Asylum and subsidiary protection : these are the two principal forms of international protection available to foreigners arriving in Belgium. The procedure for stateless foreigners is at the moment less self-evident; however, gaining citizenship is an essential first step towards being able to exercise many other rights.
Who can request asylum?
Belgium has committed to offering protection to foreign citizens in particularly serious circumstances. Therefore, those in fear of persecution and who can prove that their life or personage is at risk can ask Belgium for protection. In Belgium, the Immigration Office registers asylum requests and the General Commission for Refugees and Stateless Persons (GCRSP) makes the final decision. The latter can be appealed against in front of the Immigration Litigation Council (ILC).
Asylum is granted to people in fear of persecution due to their race, their religion, their nationality, membership of a certain social group, or their political opinion and who cannot rely on their own country for protection. The criteria for granting asylum are detailed in the Geneva Convention. If the request for asylum meets the Geneva Convention’s requirements, the GCRSP (or the ILC) will grant the applicant refugee status. This is the process of becoming a recognized refugee.
However, if the request does not meet the requirements of the Geneva Convention, the GCRSP will consider whether the person in question is at risk of serious harm (death penalty, inhuman or degrading treatment, or a serious threat owing to indiscriminate violence in situations of internal or international armed conflict) if they were to return to their country. In this circumstance, a subsidiary protection is granted.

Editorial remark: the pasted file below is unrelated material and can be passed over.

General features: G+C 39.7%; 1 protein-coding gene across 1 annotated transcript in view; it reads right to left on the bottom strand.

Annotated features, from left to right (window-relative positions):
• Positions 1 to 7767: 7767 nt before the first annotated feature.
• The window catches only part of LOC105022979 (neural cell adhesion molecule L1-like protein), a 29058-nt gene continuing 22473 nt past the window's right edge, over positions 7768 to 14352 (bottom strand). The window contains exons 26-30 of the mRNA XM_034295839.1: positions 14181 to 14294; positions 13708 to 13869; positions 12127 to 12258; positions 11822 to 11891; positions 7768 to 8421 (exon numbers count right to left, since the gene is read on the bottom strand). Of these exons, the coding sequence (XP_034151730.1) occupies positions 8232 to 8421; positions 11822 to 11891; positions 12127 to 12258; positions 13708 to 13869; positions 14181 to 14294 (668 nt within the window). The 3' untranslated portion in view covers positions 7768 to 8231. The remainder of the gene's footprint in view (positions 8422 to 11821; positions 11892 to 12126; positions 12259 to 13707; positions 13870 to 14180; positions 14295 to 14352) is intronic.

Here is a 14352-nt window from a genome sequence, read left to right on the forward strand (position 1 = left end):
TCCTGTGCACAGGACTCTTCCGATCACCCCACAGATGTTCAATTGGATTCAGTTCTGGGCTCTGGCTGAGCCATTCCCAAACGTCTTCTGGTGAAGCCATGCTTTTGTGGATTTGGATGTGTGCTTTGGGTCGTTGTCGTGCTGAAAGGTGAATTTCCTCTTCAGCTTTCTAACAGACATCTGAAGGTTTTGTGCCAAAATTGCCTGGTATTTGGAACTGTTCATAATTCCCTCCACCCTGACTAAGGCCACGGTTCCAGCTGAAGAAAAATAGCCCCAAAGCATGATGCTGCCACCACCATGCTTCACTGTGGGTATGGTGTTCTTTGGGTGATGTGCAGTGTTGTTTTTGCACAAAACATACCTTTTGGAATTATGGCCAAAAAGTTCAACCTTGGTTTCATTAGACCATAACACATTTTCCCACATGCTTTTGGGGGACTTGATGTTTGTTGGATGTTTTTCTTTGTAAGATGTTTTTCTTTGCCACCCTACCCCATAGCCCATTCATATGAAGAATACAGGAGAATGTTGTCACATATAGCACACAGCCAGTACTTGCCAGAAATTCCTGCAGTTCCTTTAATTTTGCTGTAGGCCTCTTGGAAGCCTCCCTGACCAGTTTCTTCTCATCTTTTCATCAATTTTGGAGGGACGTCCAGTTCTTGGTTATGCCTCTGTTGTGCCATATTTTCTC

During the procedure, asylum seekers have the right to seek financial aid that will enable them to lead a properly supported, dignified life. In Belgium, the reception centre is managed by Fedasil, the federal agency for the reception of asylum seekers, in collaboration with other organizations (namely public social actions centres and NGOs).
Stateless persons are a particularly vulnerable group because they do not have citizenship. There are approximately 10 million stateless persons in the world. In 1961 the United Nations introduced a convention that aimed to reduce and prevent statelessness. Belgium signed it in 2014.
Human rights also apply to single men seeking asylum
8 human rights organisations condemn the decision to temporarily exclude single men from the right to reception within the framework of the asylum procedure.
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